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Grizzly Bears are larger than black bears and more heavily built. They can be recognized by their prominent shoulder hump, dish-shaped face and long claws. Colour varies from light gold to almost black, with pale bears being the most common on the barren-lands.

Weight: Females, 120 to 160 kg (260 to 350 lb); Males, 150 to 250 kg (330 to 550 lb)

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Grizzly Bears use open or semi-forested areas, most commonly in alpine and subalpine terrain, on the tundra, and less commonly in the boreal forest. They are becoming more common in areas of the NWT and Nunavut where they used to be rarely seen.

Grizzly Bears can travel long distances. One bear collared on the tundra travelled 471 km in 23 days. Grizzly Bears require large areas of habitat. The largest home ranges are known from the central barrens of the NWT and Nunavut, where Grizzly Bears have home ranges of up to 6,700 km2 for males and 2,100 km2 for females.

Bears are very powerful animals. Learn to avoid conflicts with bears and always travel in groups. Remember to follow basic bear safety precautions.

The NWT is home to an estimated 4,000-5,000 grizzly bears with the highest densities found in the Mackenzie and Richardson Mountains. Grizzly Bears in the NWT, and throughout their range in Canada, are sensitive to population declines because they do not reproduce until they are between six and eight years of age, they have small litters (one to three cubs), and there are three to five years between litters.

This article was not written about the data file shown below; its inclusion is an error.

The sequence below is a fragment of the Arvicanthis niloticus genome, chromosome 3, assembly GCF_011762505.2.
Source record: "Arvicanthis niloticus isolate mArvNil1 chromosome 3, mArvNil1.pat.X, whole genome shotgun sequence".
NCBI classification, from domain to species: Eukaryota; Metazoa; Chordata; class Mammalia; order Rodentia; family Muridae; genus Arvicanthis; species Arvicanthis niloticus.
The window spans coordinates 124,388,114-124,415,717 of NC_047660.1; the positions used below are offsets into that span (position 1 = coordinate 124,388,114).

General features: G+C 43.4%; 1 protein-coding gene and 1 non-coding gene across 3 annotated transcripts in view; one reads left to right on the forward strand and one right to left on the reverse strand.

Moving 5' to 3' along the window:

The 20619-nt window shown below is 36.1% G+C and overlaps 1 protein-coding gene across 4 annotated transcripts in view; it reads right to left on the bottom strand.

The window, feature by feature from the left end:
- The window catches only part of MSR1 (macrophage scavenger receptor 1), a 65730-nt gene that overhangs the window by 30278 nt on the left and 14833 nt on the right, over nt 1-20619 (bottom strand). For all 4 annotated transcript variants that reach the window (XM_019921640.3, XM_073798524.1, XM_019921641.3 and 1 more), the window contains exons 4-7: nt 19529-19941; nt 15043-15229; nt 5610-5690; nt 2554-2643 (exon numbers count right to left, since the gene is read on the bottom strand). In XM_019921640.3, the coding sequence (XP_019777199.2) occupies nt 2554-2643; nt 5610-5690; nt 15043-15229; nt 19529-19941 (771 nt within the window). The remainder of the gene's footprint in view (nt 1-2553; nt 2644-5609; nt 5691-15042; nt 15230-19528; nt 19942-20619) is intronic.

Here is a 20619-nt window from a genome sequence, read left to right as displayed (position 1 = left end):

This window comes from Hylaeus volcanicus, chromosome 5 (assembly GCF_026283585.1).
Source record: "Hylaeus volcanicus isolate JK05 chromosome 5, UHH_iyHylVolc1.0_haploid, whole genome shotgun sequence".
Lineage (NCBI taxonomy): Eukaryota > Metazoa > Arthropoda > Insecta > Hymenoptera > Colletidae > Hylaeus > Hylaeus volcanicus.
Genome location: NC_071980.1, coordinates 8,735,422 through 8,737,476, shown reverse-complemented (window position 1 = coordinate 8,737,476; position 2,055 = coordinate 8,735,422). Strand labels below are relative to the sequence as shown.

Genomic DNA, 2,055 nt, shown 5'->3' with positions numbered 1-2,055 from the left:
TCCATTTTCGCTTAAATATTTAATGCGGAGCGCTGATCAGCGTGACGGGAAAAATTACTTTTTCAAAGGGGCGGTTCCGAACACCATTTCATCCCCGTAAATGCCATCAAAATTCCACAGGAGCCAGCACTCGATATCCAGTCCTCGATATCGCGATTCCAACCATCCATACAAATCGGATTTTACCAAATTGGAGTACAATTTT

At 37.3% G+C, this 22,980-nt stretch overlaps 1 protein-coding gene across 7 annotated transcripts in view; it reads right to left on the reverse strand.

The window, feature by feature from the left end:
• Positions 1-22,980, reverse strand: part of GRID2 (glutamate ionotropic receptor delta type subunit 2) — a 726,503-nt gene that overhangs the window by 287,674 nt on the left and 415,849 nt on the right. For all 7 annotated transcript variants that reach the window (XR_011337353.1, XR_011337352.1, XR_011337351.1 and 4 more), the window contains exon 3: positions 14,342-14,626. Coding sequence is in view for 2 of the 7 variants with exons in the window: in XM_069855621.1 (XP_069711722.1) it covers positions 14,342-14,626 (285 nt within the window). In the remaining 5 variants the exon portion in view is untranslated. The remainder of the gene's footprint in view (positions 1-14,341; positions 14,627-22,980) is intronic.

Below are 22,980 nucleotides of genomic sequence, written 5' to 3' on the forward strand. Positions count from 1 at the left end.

Individual bears move great distances so they may be exposed to the negative effects of human developments or activities, even when these activities occur at a considerable distance from the core range. Human activity such as communities, campsites and industrial development in the NWT may lead to human-bear conflicts and bear mortalities.

COSEWIC assessed the population of Grizzly Bear that occurs in the NWT as Special Concern in Canada in 1991, 2002 and 2012.  Grizzly Bear was listed as a species of Special Concern under the federal Species at Risk Act in 2018.

The NWT Species at Risk Committee (SARC) assessed Grizzly Bear as Special Concern in the NWT in 2017. Following consideration of this assessment, the NWT Conference of Management Authorities (CMA) arrived at consensus not to add Grizzly Bear to the NWT List of Species at Risk. Rationale for not listing Grizzly Bear can be found in the CMA's consensus agreement below.

Under the Convention on International Trade in Endangered Species (CITES), any international shipment of Grizzly Bears or their parts requires a permit.

Dehcho Gwich'in Inuvialuit North Slave / Tłı̨chǫ Sahtú South Slave